Thursday, 10 January 2013

Sleeping rough, being drunk and begging.

It wasn't always the "good old days," take these 1905 cases for example.

Edmund Towell, a labourer, of no fixed abode was charged with "wandering abroad" and lodging in an outhouse. Police Constable Winter said that at 2 a.m. he was on duty in Boston West when he found the defendant asleep in a manger in a shed belonging to Mr. Dyer. He woke him up and asked him what he was doing there and he replied, "You see I am here," he had no money in his possession. The prisoner told the court he was a Boston man and he had had "a few words" with the man he had been staying with, and had nowhere to go. The chairman said these cases were getting very numerous and the prisoner would have to go to gaol for seven days hard labour.

John Haynes, a labourer from Deeping St. Nicholas, was charged with wandering abroad and sleeping in the open air. P.C. Winter stated that at 12.40 a.m. he was on duty on the Haven Bank when he found the prisoner asleep under a hedge, he asked him what he was doing there and he replied, "Where am I." The P.C. said "You are in Boston," and the prisoner replied, "I thought I was at Kirton Holme."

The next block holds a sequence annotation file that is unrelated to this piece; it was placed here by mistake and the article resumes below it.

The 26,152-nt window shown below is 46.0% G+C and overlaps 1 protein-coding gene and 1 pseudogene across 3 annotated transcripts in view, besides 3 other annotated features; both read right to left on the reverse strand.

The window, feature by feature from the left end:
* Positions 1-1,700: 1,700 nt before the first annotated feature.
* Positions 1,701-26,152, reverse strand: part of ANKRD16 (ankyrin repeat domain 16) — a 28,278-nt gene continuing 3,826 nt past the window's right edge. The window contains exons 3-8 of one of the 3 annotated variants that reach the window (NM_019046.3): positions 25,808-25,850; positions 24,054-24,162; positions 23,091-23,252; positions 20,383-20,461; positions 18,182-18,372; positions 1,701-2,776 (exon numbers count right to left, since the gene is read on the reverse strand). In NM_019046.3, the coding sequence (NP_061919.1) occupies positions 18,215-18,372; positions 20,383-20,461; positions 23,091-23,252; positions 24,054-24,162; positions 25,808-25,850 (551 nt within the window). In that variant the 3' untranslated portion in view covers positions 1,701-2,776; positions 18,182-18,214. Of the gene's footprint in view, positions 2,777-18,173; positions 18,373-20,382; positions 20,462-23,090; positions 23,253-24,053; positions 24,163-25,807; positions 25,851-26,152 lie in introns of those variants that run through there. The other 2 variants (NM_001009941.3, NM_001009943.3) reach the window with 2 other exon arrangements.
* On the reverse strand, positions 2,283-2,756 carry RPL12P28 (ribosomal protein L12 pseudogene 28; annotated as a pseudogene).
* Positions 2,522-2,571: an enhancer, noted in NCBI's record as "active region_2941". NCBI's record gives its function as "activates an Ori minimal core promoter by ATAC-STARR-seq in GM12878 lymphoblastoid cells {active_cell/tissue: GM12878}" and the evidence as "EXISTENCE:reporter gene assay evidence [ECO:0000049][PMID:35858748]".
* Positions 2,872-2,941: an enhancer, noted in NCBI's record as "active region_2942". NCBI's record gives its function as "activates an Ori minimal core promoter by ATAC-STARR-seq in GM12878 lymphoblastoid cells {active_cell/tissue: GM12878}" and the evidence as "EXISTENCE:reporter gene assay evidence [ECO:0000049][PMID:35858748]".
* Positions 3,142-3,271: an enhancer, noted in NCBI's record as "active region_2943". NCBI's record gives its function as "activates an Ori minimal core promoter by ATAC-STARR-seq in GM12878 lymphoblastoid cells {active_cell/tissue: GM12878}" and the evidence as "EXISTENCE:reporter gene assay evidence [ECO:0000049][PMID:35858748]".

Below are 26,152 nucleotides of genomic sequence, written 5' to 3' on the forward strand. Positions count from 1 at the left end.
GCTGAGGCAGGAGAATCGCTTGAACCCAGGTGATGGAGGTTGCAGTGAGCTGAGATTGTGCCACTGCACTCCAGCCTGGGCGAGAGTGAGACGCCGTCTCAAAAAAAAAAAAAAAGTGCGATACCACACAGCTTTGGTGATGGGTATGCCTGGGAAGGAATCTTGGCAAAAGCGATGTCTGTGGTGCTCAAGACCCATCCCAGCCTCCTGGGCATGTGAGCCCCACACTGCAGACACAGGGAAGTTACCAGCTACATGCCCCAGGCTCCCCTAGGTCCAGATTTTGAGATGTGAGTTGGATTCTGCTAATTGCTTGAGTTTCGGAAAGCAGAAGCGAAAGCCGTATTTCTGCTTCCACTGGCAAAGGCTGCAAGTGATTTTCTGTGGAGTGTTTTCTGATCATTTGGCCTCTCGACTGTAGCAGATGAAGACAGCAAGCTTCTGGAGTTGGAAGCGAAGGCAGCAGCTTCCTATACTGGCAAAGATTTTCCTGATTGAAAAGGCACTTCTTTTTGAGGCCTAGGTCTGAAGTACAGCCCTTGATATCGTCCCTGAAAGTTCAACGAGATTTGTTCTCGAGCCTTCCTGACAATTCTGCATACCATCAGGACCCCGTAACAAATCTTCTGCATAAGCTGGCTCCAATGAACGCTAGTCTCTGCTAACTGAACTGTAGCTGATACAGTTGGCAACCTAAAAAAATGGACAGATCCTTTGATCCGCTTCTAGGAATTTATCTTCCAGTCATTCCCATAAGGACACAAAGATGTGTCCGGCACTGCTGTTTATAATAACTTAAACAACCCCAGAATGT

The prisoner said he was working at Kirton Holme and came over to Boston "to see the town." A fine of one shilling and costs was imposed, or seven days hard labour, and the prisoner was allowed until the following morning to pay the money.

Mary Keenan, a 70 year old widow, of 6, George Street, was charged with being found drunk in Strait Bargate. The charge was proved and the defendant (who said she was very sorry) was discharged with a caution.

William McGuire, a 22 year old printer of no fixed abode was charged with having been found wandering on the Witham Bank without visible means of subsistence and not able to give a proper account of himself. P.C. Whyte said that when he asked him what he was doing on Witham Bank he replied that he should not ask any questions and then he would not get any ******* lies told him. He then took a bottle out of his pocket and attempted to assault the officer, a struggle ensued and the P.C. succeeded in bringing the defendant to the Police Station. He pleaded guilty and was sent to prison for 14 days hard labour.

John Fisher, a labourer of no fixed abode was charged with begging in Frampton Place, he pleaded guilty and was sentenced to 10 days hard labour.

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